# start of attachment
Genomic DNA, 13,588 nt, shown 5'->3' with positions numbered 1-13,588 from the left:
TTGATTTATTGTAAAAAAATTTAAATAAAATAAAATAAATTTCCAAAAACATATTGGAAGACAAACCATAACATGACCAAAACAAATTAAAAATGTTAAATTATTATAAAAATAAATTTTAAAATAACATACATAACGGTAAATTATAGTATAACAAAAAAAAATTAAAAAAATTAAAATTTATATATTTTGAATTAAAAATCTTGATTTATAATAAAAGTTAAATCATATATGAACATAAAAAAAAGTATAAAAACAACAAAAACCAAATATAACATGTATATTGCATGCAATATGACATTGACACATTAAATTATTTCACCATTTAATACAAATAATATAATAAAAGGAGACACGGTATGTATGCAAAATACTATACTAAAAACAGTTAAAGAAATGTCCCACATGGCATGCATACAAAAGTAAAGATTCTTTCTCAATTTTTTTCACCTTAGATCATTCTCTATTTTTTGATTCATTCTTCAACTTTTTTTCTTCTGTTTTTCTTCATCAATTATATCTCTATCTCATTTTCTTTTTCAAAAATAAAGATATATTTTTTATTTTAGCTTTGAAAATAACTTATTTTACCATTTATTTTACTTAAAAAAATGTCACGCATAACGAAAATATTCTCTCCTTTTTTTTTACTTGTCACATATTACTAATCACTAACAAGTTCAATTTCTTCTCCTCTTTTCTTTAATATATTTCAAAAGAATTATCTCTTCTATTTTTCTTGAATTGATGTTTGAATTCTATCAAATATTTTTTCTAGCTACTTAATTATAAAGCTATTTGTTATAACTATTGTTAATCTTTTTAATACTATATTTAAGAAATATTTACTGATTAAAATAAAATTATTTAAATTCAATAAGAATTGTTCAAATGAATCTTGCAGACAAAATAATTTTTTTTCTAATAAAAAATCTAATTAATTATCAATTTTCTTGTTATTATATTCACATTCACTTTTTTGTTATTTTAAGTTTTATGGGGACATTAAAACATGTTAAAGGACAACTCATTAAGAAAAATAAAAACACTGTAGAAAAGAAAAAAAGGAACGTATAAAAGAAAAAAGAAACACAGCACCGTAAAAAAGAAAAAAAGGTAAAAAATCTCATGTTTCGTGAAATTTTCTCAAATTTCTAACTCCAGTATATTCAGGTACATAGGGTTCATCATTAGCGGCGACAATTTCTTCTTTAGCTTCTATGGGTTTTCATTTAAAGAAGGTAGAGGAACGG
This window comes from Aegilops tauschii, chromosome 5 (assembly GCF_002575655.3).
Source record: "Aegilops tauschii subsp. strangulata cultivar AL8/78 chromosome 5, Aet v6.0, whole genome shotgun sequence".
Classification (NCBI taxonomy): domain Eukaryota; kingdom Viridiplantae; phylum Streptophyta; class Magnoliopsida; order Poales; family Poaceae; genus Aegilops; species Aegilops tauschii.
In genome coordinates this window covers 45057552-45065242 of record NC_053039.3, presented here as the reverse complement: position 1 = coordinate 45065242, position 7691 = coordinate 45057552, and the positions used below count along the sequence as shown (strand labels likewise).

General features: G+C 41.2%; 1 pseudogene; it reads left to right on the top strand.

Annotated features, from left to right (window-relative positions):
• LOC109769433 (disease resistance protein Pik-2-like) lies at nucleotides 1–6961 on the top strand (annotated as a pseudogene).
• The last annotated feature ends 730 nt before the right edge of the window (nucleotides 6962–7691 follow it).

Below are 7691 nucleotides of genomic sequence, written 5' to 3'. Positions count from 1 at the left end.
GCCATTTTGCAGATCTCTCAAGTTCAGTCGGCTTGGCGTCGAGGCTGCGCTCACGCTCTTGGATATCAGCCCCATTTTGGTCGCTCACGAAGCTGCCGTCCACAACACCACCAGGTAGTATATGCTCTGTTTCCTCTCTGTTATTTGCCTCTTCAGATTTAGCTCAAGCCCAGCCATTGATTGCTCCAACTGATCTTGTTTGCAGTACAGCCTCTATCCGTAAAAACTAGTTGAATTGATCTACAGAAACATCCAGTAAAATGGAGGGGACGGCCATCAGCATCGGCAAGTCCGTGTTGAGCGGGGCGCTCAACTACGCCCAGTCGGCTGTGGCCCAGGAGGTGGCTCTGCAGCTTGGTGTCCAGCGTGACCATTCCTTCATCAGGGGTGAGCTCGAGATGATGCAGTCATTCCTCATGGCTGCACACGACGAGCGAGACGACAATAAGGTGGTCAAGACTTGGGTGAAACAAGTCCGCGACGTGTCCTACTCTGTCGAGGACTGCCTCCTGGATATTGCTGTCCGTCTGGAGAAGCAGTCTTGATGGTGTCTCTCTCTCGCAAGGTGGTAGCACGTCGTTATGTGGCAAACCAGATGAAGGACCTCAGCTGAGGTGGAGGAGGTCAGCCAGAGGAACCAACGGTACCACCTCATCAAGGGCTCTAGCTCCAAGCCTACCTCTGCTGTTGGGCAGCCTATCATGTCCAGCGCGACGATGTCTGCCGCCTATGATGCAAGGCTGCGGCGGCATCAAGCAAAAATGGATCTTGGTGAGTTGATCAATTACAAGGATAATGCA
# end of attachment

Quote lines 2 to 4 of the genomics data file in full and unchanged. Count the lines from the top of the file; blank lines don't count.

TTGATTTATTGTAAAAAAATTTAAATAAAATAAAATAAATTTCCAAAAACATATTGGAAGACAAACCATAACATGACCAAAACAAATTAAAAATGTTAAATTATTATAAAAATAAATTTTAAAATAACATACATAACGGTAAATTATAGTATAACAAAAAAAAATTAAAAAAATTAAAATTTATATATTTTGAATTAAAAATCTTGATTTATAATAAAAGTTAAATCATATATGAACATAAAAAAAAGTATAAAAACAACAAAAACCAAATATAACATGTATATTGCATGCAATATGACATTGACACATTAAATTATTTCACCATTTAATACAAATAATATAATAAAAGGAGACACGGTATGTATGCAAAATACTATACTAAAAACAGTTAAAGAAATGTCCCACATGGCATGCATACAAAAGTAAAGATTCTTTCTCAATTTTTTTCACCTTAGATCATTCTCTATTTTTTGATTCATTCTTCAACTTTTTTTCTTCTGTTTTTCTTCATCAATTATATCTCTATCTCATTTTCTTTTTCAAAAATAAAGATATATTTTTTATTTTAGCTTTGAAAATAACTTATTTTACCATTTATTTTACTTAAAAAAATGTCACGCATAACGAAAATATTCTCTCCTTTTTTTTTACTTGTCACATATTACTAATCACTAACAAGTTCAATTTCTTCTCCTCTTTTCTTTAATATATTTCAAAAGAATTATCTCTTCTATTTTTCTTGAATTGATGTTTGAATTCTATCAAATATTTTTTCTAGCTACTTAATTATAAAGCTATTTGTTATAACTATTGTTAATCTTTTTAATACTATATTTAAGAAATATTTACTGATTAAAATAAAATTATTTAAATTCAATAAGAATTGTTCAAATGAATCTTGCAGACAAAATAATTTTTTTTCTAATAAAAAATCTAATTAATTATCAATTTTCTTGTTATTATATTCACATTCACTTTTTTGTTATTTTAAGTTTTATGGGGACATTAAAACATGTTAAAGGACAACTCATTAAGAAAAATAAAAACACTGTAGAAAAGAAAAAAAGGAACGTATAAAAGAAAAAAGAAACACAGCACCGTAAAAAAGAAAAAAAGGTAAAAAATCTCATGTTTCGTGAAATTTTCTCAAATTTCTAACTCCAGTATATTCAGGTACATAGGGTTCATCATTAGCGGCGACAATTTCTTCTTTAGCTTCTATGGGTTTTCATTTAAAGAAGGTAGAGGAACGG
This window comes from Aegilops tauschii, chromosome 5 (assembly GCF_002575655.3).
Source record: "Aegilops tauschii subsp. strangulata cultivar AL8/78 chromosome 5, Aet v6.0, whole genome shotgun sequence".